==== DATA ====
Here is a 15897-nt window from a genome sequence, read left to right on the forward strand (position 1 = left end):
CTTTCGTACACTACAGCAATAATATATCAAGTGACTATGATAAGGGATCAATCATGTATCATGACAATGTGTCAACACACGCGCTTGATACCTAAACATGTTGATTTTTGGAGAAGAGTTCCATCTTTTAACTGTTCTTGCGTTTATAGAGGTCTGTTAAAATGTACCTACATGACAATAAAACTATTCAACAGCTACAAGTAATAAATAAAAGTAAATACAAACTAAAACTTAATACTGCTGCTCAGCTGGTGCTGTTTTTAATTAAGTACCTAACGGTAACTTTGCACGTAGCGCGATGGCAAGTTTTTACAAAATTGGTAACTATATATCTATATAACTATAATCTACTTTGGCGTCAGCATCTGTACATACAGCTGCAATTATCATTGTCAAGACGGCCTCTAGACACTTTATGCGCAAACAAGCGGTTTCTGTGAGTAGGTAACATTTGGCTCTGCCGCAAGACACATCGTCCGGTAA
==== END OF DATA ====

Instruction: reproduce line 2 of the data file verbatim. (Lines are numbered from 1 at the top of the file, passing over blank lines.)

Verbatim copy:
CTTTCGTACACTACAGCAATAATATATCAAGTGACTATGATAAGGGATCAATCATGTATCATGACAATGTGTCAACACACGCGCTTGATACCTAAACATGTTGATTTTTGGAGAAGAGTTCCATCTTTTAACTGTTCTTGCGTTTATAGAGGTCTGTTAAAATGTACCTACATGACAATAAAACTATTCAACAGCTACAAGTAATAAATAAAAGTAAATACAAACTAAAACTTAATACTGCTGCTCAGCTGGTGCTGTTTTTAATTAAGTACCTAACGGTAACTTTGCACGTAGCGCGATGGCAAGTTTTTACAAAATTGGTAACTATATATCTATATAACTATAATCTACTTTGGCGTCAGCATCTGTACATACAGCTGCAATTATCATTGTCAAGACGGCCTCTAGACACTTTATGCGCAAACAAGCGGTTTCTGTGAGTAGGTAACATTTGGCTCTGCCGCAAGACACATCGTCCGGTAA